THE BROTHERS

Foul Mouthed Sex Party

Content -4
Quality
None Light Moderate Heavy
Language        
Violence        
Sex        
Nudity        

Release Date: March 23, 2001

Starring: Morris Chestnut, D.L. Hughley, Bill Bellamy, Shemar Moore, Tamala Jones, & Gabrielle Union

Genre: Romantic Comedy

Audience: Older teenagers & adults

Rating: R

Runtime: 102 minutes

Distributor: Screen Gems/Sony

Director: Gary Hardwick

Executive Producer: Doug McHenry

Producer: Darin Scott & Paddy Cullen

Writer: Gary Hardwick

Address Comments To:

John Calley, Chairman/CEO
Sony Pictures Entertainment
10202 West Washington Blvd.
Culver City, CA 90232-3195
Phone: (310) 244-4000
Fax: (310) 244-2626
Web Page: www.spe.sony.com/

Content:

(RoRo, B, PC, LLL, V, SS, NN, AA, D, M) Hedonistic Romantic worldview about young black professionals struggling with issues of commitment, with some moral elements supporting marriage & family reconciliation, plus politically correct joke regarding Republicans; 136 obscenities, 5 strong profanities, 1 mild profanity, an extremely heavy amount of frank sexual talk, & an obscene gesture or two; brief mild violence such as jilted woman fires gun at man & his friends; implied oral sex, implied fornication, semi-nude couple lies in bed together, much frank talk about sex, & open mouthed kissing; some brief sexual nudity, rear female nudity when prostitutes attend bachelor party, plenty of women in underwear & nightgowns, & lots of cleavage; alcohol use & drunkenness; smoking; and, hiding truth, sexual hedonism & someone vandalizes man’s car.

Summary:

THE BROTHERS is an extremely foul-mouthed romantic comedy about four young black male professionals having problems with their sex lives. THE BROTHERS oozes with frank sexuality and a fair amount of soft pornography. What little morality there is in THE BROTHERS cannot save it from being labeled abhorrent.

Review:

THE BROTHERS is an extremely foul-mouthed romantic comedy about four young black male professionals having problems with their sex lives.

Morris Chestnut plays Jackson Smith, a 28-year-old doctor who, like his three friends, Terry, Derrick and Brian, has found it hard to commit to one woman. Against his psychotherapist’s advice, Jackson hops into bed with the next pretty woman he meets, a professional photographer named Denise, played by Gabrielle Union. He begins to think Denise is the woman for him, until he discovers that Denise once dated his father, who has been divorced from Jackson’s mother, Louise.

While Jackson has problems dealing with Denise, his father and his mother, his friend Terry decides to get married, Derrick has sexual differences with his own wife Sheila, and Brian, a lawyer, starts to date white women when a black female judge he broke up with starts taking her anger out on him in court. During the course of the movie, viewers learn that Brian and his half brother both suffer from a lack of affection from their mom, who was abandoned by their fathers. Brian doesn’t think Terry can stick to his commitment and advises Jackson to not get tied down himself.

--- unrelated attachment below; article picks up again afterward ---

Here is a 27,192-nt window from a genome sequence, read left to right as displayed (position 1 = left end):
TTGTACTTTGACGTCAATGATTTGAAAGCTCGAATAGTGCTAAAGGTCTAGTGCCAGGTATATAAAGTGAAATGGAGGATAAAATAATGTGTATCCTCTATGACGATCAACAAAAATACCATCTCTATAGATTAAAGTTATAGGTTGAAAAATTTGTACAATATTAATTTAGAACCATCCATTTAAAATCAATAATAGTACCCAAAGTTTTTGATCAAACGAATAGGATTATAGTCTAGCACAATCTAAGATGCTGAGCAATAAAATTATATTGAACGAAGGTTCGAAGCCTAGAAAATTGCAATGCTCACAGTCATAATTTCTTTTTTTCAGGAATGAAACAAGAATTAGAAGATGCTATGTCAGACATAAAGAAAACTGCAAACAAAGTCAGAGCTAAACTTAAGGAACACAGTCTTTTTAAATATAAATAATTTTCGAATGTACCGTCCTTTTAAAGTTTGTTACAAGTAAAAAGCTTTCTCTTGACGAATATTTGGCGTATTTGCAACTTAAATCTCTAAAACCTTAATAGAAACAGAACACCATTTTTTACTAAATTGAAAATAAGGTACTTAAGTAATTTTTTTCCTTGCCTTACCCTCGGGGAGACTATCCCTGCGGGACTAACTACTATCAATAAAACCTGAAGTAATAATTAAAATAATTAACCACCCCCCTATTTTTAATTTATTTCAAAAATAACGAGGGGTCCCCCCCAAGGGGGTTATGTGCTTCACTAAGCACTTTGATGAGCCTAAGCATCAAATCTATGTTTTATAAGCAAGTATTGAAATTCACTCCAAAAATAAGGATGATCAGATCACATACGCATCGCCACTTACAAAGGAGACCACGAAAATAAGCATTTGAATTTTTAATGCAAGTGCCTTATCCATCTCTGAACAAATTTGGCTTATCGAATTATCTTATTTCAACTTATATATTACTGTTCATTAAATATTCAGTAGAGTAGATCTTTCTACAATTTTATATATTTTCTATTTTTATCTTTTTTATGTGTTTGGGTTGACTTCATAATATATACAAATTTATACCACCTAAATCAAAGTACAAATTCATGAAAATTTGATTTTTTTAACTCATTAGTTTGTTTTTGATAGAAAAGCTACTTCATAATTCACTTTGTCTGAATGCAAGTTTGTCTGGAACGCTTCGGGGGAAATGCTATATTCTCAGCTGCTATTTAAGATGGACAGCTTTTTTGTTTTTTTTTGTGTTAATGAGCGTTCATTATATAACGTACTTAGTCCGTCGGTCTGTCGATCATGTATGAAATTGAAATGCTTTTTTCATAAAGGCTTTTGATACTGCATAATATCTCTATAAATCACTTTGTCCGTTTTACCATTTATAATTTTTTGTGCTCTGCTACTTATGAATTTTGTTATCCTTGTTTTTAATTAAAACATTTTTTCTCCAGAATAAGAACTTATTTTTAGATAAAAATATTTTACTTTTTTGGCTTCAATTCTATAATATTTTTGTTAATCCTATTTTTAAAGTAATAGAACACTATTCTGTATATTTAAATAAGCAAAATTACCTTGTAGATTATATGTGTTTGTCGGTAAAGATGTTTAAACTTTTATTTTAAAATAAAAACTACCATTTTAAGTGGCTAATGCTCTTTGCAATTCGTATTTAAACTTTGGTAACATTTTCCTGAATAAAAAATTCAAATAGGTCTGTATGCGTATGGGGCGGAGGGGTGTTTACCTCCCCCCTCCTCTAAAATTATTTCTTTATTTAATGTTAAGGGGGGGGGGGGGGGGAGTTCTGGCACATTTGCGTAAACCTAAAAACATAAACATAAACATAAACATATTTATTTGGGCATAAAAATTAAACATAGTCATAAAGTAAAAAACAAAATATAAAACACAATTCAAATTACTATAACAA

All’s well that ends well in this sex farce, however. Relationships are resolved, reconciliations occur, and commitment and marriage are upheld.

THE BROTHERS oozes with frank sexuality and a fair amount of soft pornography. In one scene, for instance, scantily clad prostitutes attend Terry’s bachelor party. The women in the story often appear in bed or in sexy nightgowns, underwear and revealing dresses, while the men usually are just bare chested, in pajamas or well-clothed. There’s also an extremely heavy amount of frank sexual talk, plus well over 100 obscenities and profanities, some of them in outtakes during the final credits. A good portion of the frank talk and obscenities occur when Derrick and Sheila argue over Derrick’s crude sexual desires.

The brief moral elements occurring in this movie cannot make up for all this dreadful sleaze. Nor can it absolve the filmmakers for wasting their celluloid on what turns out to be, for the most part, a soft porn party mixed with X-rated stand-up comedy fare. At a time when white filmmakers are making such relatively wholesome popular romantic comedies like RUNAWAY BRIDE, RETURN TO ME and THE WEDDING PLANNER, it’s perplexing why talented black filmmakers and performers have decided to turn out such R-rated comedies like THE BROTHERS and THE ORIGINAL KINGS OF COMEDY.

In Brief:

THE BROTHERS is an extremely foul-mouthed romantic comedy about four young black male professionals having problems with their sex lives. Morris Chestnut plays Jackson Smith, a 28-year-old doctor who learns that the love of his life once dated his father, who’s divorced from his mother. His friend Terry decides to get married, friend Derrick has sexual differences with his own wife Sheila, and friend Brian, a lawyer, starts to date white women when a black female judge he broke up with starts taking her anger out on him in court. All’s well that ends well in this sex farce, however. Relationships are resolved, reconciliations occur, and commitment and marriage are upheld.

THE BROTHERS oozes with frank sexuality and a fair amount of soft pornography. For example, scantily clad prostitutes attend Terry’s bachelor party and the other women in the cast often appear in nightgowns and underwear. There’s also an extremely heavy amount of frank sexual talk, plus well over 100 obscenities and profanities. What little morality there is in THE BROTHERS cannot save it from being labeled abhorrent by every decent-minded person who cares enough about such matters to take a stand.